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As Kennedy biographer Richard Reeves notes, JFK, who “received the last rites of the Catholic Church at least four times as an adult,” was “something of a medical marvel, kept alive by complicated daily combinations of pills and injections,” including a psychiatrically dangerous cocktail of painkillers and amphetamines regularly administered by celebrity physician Max “Dr. Feelgood” Jacobson.
Meanwhile, the man who’d pronounced the presidency America’s “center of moral leadership” exhibited near-pathological promiscuity with a succession of starlets and stewardesses, groping his way through the White House with all the delicacy of San Diego mayor Bob Filner (though, admittedly, with much more success).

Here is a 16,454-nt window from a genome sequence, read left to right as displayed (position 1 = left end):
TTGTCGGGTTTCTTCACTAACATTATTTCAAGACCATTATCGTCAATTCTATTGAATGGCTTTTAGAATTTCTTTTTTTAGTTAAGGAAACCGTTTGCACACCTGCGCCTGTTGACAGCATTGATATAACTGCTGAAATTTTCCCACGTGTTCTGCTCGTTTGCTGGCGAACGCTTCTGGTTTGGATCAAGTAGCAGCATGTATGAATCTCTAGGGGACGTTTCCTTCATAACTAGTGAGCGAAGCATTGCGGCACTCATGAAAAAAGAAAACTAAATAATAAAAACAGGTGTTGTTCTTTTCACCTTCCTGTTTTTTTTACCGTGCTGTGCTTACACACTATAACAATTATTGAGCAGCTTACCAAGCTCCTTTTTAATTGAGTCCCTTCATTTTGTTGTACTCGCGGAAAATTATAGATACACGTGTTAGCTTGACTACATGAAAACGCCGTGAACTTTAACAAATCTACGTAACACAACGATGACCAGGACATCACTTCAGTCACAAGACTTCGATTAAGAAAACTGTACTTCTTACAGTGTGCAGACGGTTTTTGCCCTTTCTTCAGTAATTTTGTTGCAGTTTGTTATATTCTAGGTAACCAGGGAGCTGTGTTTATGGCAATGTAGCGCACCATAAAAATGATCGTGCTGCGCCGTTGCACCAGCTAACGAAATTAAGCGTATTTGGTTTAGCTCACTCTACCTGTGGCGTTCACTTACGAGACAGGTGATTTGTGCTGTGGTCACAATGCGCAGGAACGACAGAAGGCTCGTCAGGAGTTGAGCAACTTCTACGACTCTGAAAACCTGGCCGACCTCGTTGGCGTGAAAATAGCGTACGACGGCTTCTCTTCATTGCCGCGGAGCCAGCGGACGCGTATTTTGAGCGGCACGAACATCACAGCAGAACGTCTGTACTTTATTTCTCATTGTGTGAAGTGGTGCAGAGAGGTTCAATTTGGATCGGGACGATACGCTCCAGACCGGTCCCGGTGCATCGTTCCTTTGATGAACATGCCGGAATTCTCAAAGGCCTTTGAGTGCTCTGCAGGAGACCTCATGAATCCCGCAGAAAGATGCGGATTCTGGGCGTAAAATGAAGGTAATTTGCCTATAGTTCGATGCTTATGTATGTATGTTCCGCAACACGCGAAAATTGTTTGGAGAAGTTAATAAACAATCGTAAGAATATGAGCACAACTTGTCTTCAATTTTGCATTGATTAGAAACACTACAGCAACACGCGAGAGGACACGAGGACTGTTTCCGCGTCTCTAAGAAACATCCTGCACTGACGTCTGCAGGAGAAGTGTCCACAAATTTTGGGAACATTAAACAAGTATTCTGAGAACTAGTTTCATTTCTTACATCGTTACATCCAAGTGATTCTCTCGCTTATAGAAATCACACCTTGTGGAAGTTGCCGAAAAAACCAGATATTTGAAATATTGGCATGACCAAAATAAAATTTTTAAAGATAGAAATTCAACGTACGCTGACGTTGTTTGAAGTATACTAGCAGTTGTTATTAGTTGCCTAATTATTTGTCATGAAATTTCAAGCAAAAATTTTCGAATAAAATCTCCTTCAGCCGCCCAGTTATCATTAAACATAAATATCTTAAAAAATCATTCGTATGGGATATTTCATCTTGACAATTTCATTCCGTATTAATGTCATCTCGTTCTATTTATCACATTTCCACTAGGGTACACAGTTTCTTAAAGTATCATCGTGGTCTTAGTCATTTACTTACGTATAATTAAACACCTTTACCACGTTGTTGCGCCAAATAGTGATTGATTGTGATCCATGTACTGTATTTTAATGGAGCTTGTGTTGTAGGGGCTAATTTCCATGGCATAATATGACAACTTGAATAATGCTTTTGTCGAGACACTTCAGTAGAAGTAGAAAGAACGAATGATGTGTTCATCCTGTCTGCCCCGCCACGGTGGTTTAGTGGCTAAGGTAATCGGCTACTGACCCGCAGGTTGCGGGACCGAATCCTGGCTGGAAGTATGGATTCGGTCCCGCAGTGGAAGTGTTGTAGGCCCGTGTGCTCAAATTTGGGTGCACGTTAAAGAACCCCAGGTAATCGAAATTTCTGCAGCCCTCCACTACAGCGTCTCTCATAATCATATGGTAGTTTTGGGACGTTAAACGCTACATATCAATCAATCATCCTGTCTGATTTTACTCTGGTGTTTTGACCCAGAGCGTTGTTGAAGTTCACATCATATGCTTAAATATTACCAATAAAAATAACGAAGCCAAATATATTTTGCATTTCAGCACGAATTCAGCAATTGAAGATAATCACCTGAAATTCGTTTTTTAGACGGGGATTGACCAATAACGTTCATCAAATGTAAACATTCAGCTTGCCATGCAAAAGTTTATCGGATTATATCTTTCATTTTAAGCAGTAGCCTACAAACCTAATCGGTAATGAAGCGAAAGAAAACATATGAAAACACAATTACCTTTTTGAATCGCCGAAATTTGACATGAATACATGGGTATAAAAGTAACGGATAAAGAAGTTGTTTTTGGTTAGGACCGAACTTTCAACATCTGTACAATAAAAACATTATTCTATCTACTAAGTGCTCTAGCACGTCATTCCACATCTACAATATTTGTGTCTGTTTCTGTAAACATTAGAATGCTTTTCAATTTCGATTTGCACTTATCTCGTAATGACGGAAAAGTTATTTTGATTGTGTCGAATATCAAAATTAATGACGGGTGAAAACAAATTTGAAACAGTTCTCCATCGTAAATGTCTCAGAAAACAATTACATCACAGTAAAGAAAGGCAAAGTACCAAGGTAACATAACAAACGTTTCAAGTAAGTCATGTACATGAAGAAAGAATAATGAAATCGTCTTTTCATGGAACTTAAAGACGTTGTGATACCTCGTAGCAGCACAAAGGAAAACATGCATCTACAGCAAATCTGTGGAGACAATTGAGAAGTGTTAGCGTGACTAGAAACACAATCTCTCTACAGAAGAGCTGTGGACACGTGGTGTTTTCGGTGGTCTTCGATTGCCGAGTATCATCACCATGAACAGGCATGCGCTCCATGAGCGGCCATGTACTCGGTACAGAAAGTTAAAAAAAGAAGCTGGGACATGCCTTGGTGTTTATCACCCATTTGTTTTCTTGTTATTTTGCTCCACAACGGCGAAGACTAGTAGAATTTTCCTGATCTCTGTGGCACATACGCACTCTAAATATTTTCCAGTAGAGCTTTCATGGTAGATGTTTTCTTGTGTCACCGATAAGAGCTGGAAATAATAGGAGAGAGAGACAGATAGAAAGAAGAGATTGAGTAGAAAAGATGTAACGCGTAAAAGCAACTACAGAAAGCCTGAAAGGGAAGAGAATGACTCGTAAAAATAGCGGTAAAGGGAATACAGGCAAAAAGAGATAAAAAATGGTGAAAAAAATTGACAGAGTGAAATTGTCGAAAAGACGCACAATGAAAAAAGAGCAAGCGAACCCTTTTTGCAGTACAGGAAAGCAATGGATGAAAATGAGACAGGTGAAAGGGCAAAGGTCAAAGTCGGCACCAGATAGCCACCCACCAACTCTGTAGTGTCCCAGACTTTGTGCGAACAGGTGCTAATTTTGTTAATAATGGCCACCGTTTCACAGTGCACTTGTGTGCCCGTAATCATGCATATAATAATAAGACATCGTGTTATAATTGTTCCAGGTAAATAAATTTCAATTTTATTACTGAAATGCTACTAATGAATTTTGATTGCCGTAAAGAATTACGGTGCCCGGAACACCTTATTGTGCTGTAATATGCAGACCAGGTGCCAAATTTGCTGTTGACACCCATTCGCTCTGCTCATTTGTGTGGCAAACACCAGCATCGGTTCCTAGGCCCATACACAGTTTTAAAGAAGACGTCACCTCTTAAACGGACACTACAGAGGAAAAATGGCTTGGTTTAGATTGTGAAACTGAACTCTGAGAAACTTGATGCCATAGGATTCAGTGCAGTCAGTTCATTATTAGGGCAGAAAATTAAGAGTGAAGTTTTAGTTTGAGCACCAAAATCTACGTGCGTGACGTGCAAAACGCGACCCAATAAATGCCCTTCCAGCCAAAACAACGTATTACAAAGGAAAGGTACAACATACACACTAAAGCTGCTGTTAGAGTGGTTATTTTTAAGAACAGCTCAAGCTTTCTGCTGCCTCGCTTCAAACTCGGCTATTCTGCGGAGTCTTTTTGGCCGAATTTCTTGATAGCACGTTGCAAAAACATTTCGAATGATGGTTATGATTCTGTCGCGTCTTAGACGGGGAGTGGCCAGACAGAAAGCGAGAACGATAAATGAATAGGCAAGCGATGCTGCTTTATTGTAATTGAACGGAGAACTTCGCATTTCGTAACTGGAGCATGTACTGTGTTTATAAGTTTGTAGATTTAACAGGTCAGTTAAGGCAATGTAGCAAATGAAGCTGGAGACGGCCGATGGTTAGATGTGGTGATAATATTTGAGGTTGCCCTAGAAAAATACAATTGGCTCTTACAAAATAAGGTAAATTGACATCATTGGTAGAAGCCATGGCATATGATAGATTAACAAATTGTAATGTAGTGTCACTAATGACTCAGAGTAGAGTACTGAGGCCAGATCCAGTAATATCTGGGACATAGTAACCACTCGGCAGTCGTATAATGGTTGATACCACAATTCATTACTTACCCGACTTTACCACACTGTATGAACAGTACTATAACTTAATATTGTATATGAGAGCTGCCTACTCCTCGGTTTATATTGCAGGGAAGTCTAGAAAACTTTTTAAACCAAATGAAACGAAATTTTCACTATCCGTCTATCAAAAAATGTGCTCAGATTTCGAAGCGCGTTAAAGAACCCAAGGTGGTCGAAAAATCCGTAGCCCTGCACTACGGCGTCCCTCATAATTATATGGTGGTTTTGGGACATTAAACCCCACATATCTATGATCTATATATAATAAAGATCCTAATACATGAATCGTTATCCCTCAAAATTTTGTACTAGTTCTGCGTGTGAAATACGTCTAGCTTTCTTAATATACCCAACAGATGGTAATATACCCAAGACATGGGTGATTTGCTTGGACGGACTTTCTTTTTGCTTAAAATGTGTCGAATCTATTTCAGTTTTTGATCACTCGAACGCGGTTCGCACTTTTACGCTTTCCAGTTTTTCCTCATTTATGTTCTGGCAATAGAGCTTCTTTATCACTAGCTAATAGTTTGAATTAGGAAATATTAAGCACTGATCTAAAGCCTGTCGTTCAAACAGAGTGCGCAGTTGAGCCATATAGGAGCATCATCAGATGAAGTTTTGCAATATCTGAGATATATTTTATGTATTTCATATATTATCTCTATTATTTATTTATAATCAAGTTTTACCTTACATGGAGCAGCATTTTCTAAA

Viewed up close, without the gauze of sentimentality, it’s not a pretty picture: “America’s prince” looks more like the imperial presidency’s Dorian Gray.
That may sound harsh, but 50 years after his passing is not too soon to take a clear-eyed look at JFK's legacy.
This article originally appeared at the Washington Examiner.